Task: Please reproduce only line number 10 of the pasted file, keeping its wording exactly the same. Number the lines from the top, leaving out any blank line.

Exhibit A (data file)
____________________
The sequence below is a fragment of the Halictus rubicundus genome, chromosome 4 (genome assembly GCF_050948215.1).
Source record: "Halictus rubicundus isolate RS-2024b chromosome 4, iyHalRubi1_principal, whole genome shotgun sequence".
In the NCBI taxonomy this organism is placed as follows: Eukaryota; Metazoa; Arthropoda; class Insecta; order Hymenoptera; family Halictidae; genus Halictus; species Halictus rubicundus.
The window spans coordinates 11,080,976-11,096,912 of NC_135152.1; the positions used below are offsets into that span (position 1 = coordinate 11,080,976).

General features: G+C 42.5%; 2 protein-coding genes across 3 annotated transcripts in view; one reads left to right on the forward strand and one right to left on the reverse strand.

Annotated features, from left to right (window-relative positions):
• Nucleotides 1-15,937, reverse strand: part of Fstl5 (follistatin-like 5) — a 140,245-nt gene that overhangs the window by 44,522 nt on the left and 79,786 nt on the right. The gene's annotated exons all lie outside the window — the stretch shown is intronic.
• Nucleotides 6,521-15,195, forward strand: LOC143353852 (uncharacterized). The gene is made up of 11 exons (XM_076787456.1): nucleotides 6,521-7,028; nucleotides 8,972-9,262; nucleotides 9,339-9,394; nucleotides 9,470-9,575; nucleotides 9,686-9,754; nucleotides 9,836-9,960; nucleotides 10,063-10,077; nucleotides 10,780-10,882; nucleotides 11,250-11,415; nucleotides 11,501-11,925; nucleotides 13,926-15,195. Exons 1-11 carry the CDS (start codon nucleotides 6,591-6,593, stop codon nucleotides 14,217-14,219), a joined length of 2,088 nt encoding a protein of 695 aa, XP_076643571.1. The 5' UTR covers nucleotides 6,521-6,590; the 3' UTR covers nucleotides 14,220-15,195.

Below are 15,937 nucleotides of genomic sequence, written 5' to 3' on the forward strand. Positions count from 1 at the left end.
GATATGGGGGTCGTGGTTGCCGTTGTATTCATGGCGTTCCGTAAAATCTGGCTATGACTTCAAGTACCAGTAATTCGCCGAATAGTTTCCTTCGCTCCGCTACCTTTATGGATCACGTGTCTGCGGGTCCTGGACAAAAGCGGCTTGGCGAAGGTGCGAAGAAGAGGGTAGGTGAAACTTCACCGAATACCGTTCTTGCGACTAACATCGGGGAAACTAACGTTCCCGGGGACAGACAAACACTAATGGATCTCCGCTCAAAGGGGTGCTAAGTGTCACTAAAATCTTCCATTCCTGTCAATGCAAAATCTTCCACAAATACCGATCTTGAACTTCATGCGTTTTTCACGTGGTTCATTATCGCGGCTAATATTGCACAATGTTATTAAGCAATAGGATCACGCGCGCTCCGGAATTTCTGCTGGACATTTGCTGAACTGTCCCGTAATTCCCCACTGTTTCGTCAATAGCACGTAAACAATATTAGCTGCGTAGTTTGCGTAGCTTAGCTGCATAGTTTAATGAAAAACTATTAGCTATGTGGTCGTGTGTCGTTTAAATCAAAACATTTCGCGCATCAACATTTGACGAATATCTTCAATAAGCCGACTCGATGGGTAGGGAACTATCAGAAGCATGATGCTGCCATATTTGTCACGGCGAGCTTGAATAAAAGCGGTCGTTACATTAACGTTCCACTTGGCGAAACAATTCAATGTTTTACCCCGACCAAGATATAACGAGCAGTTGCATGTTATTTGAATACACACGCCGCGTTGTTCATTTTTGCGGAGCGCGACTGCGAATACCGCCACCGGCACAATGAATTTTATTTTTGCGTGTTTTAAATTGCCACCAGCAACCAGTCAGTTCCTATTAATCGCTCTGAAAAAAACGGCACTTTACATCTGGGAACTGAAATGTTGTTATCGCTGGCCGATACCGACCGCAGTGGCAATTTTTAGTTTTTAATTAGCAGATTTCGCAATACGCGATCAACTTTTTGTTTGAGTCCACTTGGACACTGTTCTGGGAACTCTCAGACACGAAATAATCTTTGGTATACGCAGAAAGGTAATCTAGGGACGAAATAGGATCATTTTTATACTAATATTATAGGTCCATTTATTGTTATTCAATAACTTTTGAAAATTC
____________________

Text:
GATATGGGGGTCGTGGTTGCCGTTGTATTCATGGCGTTCCGTAAAATCTGGCTATGACTTCAAGTACCAGTAATTCGCCGAATAGTTTCCTTCGCTCCGCTACCTTTATGGATCACGTGTCTGCGGGTCCTGGACAAAAGCGGCTTGGCGAAGGTGCGAAGAAGAGGGTAGGTGAAACTTCACCGAATACCGTTCTTGCGACTAACATCGGGGAAACTAACGTTCCCGGGGACAGACAAACACTAATGGATCTCCGCTCAAAGGGGTGCTAAGTGTCACTAAAATCTTCCATTCCTGTCAATGCAAAATCTTCCACAAATACCGATCTTGAACTTCATGCGTTTTTCACGTGGTTCATTATCGCGGCTAATATTGCACAATGTTATTAAGCAATAGGATCACGCGCGCTCCGGAATTTCTGCTGGACATTTGCTGAACTGTCCCGTAATTCCCCACTGTTTCGTCAATAGCACGTAAACAATATTAGCTGCGTAGTTTGCGTAGCTTAGCTGCATAGTTTAATGAAAAACTATTAGCTATGTGGTCGTGTGTCGTTTAAATCAAAACATTTCGCGCATCAACATTTGACGAATATCTTCAATAAGCCGACTCGATGGGTAGGGAACTATCAGAAGCATGATGCTGCCATATTTGTCACGGCGAGCTTGAATAAAAGCGGTCGTTACATTAACGTTCCACTTGGCGAAACAATTCAATGTTTTACCCCGACCAAGATATAACGAGCAGTTGCATGTTATTTGAATACACACGCCGCGTTGTTCATTTTTGCGGAGCGCGACTGCGAATACCGCCACCGGCACAATGAATTTTATTTTTGCGTGTTTTAAATTGCCACCAGCAACCAGTCAGTTCCTATTAATCGCTCTGAAAAAAACGGCACTTTACATCTGGGAACTGAAATGTTGTTATCGCTGGCCGATACCGACCGCAGTGGCAATTTTTAGTTTTTAATTAGCAGATTTCGCAATACGCGATCAACTTTTTGTTTGAGTCCACTTGGACACTGTTCTGGGAACTCTCAGACACGAAATAATCTTTGGTATACGCAGAAAGGTAATCTAGGGACGAAATAGGATCATTTTTATACTAATATTATAGGTCCATTTATTGTTATTCAATAACTTTTGAAAATTC